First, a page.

|Thread: sulphuric acid|
I am not recommending anything here, but years ago, every telephone exchange had lead acid batteries large enough to run the exchange for eight hours in the event of a power failure. In large exchanges, the individual cells were lead line wooden boxes about three feet high; quite large, and containing a lot of sulphuric acid. Occasionally one or more would have to be emptied; occasionally the whole battery; and the written instructions in "E.I."s (engineering instructions) were, depending where the exchange was located, to notify the "water board" then flush the acid down the drain.This would have happened a lot in the 1960s when the old manual exchanges were being changed the automatic. Whether this was allowable depended I believe, on how the local sewage works operated.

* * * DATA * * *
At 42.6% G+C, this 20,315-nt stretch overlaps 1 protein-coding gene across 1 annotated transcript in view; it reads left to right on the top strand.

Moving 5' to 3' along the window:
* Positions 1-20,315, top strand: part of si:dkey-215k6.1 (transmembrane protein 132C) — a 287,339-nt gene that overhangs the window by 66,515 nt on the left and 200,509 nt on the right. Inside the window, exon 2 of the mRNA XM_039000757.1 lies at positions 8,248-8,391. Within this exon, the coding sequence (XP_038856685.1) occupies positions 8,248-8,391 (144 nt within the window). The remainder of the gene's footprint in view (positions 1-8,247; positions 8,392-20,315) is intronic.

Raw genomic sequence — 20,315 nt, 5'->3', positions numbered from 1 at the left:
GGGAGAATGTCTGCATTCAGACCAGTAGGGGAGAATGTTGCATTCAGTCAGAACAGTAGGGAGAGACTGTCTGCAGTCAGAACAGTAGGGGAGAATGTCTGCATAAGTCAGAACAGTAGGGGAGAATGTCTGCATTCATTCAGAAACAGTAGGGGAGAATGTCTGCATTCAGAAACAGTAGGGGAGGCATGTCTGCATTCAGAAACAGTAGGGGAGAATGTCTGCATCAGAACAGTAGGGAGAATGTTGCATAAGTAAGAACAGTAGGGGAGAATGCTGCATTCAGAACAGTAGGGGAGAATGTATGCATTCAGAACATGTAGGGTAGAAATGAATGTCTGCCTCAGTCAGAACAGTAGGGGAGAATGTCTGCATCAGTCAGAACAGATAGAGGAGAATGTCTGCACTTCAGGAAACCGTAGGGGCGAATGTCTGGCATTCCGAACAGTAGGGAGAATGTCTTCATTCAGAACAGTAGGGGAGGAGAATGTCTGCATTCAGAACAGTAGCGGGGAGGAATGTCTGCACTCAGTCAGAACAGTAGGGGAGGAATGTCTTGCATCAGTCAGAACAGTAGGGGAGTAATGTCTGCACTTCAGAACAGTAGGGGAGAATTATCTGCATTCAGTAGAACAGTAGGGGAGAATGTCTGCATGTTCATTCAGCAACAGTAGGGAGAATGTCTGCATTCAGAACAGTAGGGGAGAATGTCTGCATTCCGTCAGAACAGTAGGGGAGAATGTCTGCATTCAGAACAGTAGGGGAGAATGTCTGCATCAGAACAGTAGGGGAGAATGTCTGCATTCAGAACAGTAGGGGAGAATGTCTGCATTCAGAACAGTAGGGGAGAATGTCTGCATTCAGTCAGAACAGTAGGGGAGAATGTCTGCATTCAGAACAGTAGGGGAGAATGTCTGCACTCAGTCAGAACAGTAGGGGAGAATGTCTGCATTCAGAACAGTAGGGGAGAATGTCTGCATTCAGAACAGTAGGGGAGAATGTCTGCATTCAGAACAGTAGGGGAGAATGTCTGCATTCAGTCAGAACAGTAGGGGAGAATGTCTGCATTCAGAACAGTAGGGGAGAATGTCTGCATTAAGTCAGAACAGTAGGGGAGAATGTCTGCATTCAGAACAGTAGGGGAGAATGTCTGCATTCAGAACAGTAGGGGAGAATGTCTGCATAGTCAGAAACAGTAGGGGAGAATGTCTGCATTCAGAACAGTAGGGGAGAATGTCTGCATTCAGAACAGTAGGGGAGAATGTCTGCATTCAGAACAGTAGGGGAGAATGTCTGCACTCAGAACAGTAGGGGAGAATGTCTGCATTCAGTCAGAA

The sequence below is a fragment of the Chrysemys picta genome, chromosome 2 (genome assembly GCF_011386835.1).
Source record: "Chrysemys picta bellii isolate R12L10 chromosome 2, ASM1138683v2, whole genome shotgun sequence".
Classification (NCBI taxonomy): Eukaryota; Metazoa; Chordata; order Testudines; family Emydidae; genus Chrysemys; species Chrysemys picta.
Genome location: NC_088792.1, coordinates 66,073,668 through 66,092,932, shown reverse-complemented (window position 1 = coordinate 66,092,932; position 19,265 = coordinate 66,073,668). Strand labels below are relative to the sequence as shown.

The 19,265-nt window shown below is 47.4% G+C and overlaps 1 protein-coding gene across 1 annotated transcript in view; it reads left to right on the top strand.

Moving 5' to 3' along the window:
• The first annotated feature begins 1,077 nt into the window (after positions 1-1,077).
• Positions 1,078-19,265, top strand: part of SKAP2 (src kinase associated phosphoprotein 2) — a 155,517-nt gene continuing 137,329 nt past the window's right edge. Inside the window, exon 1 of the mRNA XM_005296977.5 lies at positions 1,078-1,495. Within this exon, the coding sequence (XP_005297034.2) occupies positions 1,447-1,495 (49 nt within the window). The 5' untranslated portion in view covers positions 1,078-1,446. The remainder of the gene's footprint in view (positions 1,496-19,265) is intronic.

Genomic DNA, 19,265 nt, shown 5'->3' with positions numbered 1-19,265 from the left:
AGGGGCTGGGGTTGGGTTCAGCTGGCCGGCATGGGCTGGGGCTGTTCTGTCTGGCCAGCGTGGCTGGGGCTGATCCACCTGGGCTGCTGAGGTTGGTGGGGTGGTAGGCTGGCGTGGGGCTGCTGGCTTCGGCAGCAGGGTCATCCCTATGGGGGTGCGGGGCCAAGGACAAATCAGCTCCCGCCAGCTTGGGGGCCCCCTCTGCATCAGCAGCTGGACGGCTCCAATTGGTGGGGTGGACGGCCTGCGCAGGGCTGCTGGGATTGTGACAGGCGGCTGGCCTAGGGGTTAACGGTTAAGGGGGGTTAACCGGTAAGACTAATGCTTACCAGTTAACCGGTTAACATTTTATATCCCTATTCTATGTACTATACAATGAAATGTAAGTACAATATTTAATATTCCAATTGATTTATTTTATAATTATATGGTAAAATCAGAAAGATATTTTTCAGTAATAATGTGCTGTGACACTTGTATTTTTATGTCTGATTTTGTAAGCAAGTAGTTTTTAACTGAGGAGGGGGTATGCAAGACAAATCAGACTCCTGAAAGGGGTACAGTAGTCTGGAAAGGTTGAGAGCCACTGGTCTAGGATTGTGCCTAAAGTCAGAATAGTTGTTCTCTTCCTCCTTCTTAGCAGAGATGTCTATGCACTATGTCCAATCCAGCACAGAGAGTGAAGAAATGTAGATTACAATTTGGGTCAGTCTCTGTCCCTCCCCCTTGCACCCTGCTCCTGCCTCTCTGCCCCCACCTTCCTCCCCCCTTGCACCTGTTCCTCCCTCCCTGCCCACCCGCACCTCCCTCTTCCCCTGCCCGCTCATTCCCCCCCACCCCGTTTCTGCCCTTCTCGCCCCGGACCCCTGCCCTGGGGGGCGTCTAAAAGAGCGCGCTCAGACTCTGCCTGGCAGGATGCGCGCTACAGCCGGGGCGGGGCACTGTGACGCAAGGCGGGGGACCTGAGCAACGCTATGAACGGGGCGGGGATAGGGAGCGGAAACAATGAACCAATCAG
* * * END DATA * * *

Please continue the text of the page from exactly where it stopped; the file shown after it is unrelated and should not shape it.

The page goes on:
|Thread: Where's my Dykem blue gone - there's no need to read this|
I think all these lost items are in a parallel universe. I carried a length of chain with a padlock and key into the workshop. The key dropped onto the floor. I put the chain and lock down and went to recover the key. Nowhere to be found. It's probably in the same place as my two airbrushes that also went beyond the ken of man!